Almost exactly thirty years later in May 2003, when the BBC revealed government secrets, leaked by whistle-blower David Kelly, suggesting that Prime Minister Tony Blair had deliberately deceived the people into war in Iraq, there was no judicial ruling protecting the rights of the whistleblower or the press. Instead Kelly was humiliated in public, interrogated in secret and soon after was found dead under a tree with his wrists slit. And a judicial inquiry conducted by Lord Hutton forced the journalist and senior executives of the organisation that had revealed the deception to resign.

Seven years later in 2010, when WikiLeaks published government secrets, leaked by whistleblower Bradley (now Chelsea) Manning, showing that an Apache helicopter had mercilessly gunned-down innocent children and civilians in Iraq, there was no judicial ruling to protect the rights of the whistleblower or the press.

Instead WikiLeaks founder, Julian Assange, was arrested for Sexcrime, amid calls for his assassination and execution from senior US journalists and politicians, and only escaped extradition by seeking political asylum in the Ecuadorian Embassy, where he has been sleeping on a couch in the ladies lavatory for the past year. And Manning spent a year in solitary confinement in a 6 by 12 foot windowless cell and another two years in a medium security prison before being sentenced to 35 year imprisonment under the Espionage Act in August this year.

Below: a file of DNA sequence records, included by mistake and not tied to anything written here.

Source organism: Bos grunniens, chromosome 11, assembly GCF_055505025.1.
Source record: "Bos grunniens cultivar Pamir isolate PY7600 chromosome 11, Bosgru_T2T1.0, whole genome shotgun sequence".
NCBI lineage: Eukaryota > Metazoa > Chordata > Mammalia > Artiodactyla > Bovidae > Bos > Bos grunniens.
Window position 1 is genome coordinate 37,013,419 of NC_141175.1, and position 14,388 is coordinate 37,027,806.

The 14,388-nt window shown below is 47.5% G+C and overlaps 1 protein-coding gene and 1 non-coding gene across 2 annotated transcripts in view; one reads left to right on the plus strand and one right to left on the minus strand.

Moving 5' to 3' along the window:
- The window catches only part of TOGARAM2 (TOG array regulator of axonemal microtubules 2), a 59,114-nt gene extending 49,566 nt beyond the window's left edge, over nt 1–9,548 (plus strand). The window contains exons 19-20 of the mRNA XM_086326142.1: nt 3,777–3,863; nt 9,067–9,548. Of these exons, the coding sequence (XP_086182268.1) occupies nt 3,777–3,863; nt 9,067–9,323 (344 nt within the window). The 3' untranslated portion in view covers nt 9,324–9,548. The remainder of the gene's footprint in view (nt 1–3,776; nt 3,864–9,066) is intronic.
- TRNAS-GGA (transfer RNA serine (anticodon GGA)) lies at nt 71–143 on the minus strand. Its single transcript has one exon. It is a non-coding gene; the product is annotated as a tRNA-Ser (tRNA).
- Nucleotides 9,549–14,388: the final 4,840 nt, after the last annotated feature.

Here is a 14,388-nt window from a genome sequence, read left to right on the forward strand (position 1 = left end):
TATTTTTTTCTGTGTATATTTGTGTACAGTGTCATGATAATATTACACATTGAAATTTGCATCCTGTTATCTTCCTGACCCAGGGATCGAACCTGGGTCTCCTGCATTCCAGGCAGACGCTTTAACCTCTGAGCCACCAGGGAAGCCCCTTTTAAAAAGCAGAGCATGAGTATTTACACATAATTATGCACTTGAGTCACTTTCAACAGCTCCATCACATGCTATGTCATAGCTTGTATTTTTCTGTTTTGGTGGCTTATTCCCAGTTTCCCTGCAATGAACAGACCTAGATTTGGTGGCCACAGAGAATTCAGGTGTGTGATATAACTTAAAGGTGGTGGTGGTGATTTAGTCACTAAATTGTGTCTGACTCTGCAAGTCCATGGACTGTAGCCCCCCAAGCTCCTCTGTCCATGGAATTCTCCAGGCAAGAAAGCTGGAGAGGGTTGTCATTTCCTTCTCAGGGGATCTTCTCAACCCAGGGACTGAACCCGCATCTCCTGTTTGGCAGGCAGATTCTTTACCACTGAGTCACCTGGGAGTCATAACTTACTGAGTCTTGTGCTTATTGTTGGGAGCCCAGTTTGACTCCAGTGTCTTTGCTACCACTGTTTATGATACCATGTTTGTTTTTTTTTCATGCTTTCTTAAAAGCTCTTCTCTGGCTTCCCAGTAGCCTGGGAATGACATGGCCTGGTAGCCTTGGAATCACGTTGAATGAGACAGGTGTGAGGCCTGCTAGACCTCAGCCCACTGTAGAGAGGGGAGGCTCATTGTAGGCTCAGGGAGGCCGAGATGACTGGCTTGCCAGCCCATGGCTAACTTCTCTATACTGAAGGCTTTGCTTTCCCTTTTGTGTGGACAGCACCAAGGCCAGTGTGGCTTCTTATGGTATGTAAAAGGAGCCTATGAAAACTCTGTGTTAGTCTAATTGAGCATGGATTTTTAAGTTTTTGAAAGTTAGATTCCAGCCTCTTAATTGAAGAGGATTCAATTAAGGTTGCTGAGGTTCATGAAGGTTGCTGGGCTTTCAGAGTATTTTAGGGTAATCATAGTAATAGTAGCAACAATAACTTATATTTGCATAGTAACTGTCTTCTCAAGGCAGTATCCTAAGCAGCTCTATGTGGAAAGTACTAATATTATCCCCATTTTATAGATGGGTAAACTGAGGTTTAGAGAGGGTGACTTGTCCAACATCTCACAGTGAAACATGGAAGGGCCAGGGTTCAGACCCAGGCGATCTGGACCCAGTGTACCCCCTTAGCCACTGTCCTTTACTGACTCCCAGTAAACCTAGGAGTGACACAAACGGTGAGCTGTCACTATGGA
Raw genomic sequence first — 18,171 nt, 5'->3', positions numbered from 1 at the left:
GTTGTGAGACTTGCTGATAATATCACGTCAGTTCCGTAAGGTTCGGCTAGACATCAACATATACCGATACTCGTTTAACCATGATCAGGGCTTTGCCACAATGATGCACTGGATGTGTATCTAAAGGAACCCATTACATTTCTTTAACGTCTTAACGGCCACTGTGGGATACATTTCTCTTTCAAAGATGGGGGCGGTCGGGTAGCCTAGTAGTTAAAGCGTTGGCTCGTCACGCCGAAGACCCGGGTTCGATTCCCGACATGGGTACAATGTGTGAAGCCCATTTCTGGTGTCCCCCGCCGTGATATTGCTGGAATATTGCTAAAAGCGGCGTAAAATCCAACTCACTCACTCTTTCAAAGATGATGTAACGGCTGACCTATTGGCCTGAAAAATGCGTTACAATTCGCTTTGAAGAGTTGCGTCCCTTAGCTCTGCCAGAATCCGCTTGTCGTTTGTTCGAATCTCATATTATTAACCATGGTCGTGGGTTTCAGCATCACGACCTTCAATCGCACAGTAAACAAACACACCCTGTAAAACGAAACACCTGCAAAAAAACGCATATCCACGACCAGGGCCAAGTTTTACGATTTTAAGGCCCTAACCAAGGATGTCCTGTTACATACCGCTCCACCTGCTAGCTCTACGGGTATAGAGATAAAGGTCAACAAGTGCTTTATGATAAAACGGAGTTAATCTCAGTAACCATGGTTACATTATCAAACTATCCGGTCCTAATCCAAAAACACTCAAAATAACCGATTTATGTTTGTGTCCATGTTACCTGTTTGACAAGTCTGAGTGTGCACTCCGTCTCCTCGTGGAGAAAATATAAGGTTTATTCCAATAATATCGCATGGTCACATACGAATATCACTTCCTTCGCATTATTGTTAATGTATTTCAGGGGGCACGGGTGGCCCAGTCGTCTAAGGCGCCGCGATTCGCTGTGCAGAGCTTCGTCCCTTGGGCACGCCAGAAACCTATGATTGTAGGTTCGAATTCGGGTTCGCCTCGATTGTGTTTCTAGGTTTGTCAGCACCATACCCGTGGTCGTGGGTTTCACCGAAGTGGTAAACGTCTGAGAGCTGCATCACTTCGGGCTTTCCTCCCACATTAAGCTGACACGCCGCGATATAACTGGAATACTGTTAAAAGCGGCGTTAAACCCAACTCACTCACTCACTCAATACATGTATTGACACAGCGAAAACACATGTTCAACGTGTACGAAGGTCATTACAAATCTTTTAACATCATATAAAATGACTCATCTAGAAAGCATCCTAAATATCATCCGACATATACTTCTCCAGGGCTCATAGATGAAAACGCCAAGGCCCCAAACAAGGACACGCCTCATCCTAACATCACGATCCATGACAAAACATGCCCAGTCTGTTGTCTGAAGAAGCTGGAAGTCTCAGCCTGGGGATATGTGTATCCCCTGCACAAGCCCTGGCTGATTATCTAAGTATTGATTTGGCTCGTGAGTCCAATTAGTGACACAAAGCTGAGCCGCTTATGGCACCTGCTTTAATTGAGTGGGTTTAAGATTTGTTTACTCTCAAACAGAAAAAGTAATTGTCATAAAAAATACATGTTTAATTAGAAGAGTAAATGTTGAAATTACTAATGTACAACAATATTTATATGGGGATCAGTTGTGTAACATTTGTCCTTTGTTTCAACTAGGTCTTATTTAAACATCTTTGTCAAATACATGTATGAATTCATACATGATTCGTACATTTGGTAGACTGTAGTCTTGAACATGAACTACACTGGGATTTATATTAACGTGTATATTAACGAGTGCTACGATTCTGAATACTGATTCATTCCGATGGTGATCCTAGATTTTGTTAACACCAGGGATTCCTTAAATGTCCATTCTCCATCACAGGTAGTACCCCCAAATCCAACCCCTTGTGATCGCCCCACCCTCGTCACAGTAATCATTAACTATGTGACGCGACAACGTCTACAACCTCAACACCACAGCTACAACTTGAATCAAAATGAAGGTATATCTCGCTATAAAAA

Almost exactly forty years to the day after the charges against Ellsberg were dropped the whistleblower who revealed illegal government wiretapping, not just of one suspect but of the entire world population, had to flee the country and hide out for a month in Hong Kong airport before finding asylum in Russia to escape a life sentence and possible execution under the Espionage Act himself!

If today’s standards had applied in Ellsberg’s day, Ellsberg would  still have 75 years of his sentence to serve, secret service agents would have burnt the evidence of illegal wiretapping in the Washington Post basement, Watergate would never have happened and President Nixon would never have resigned.

If the judicial rulings of Ellsberg’s day applied now, Manning and Snowden would be free men and Blair, Bush, Cameron and Obama could all be facing charges in the International Criminal Court in The Hague for crimes against humanity.